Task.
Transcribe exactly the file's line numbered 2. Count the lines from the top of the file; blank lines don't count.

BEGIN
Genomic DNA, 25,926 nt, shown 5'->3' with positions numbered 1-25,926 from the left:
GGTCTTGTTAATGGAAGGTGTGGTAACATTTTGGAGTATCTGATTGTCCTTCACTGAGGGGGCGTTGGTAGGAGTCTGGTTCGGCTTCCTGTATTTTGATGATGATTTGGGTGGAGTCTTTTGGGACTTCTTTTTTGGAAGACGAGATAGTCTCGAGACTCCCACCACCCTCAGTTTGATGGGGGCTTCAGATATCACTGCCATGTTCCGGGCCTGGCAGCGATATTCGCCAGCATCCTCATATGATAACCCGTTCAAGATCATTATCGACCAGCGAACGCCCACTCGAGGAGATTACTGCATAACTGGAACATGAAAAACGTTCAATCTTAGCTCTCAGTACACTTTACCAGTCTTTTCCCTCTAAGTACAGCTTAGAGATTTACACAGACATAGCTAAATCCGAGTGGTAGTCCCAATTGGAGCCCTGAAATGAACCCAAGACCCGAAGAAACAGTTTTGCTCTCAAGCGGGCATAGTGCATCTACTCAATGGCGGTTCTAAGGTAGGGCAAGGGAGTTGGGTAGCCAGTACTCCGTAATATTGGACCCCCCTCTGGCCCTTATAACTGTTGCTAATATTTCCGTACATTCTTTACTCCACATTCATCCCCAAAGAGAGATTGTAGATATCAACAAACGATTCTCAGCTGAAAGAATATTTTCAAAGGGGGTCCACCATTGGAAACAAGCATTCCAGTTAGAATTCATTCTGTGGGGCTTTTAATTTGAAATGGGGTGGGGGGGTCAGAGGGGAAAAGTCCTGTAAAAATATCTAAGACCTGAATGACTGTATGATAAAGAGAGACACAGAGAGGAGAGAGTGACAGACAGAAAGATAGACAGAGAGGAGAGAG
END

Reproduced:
GGTCTTGTTAATGGAAGGTGTGGTAACATTTTGGAGTATCTGATTGTCCTTCACTGAGGGGGCGTTGGTAGGAGTCTGGTTCGGCTTCCTGTATTTTGATGATGATTTGGGTGGAGTCTTTTGGGACTTCTTTTTTGGAAGACGAGATAGTCTCGAGACTCCCACCACCCTCAGTTTGATGGGGGCTTCAGATATCACTGCCATGTTCCGGGCCTGGCAGCGATATTCGCCAGCATCCTCATATGATAACCCGTTCAAGATCATTATCGACCAGCGAACGCCCACTCGAGGAGATTACTGCATAACTGGAACATGAAAAACGTTCAATCTTAGCTCTCAGTACACTTTACCAGTCTTTTCCCTCTAAGTACAGCTTAGAGATTTACACAGACATAGCTAAATCCGAGTGGTAGTCCCAATTGGAGCCCTGAAATGAACCCAAGACCCGAAGAAACAGTTTTGCTCTCAAGCGGGCATAGTGCATCTACTCAATGGCGGTTCTAAGGTAGGGCAAGGGAGTTGGGTAGCCAGTACTCCGTAATATTGGACCCCCCTCTGGCCCTTATAACTGTTGCTAATATTTCCGTACATTCTTTACTCCACATTCATCCCCAAAGAGAGATTGTAGATATCAACAAACGATTCTCAGCTGAAAGAATATTTTCAAAGGGGGTCCACCATTGGAAACAAGCATTCCAGTTAGAATTCATTCTGTGGGGCTTTTAATTTGAAATGGGGTGGGGGGGTCAGAGGGGAAAAGTCCTGTAAAAATATCTAAGACCTGAATGACTGTATGATAAAGAGAGACACAGAGAGGAGAGAGTGACAGACAGAAAGATAGACAGAGAGGAGAGAG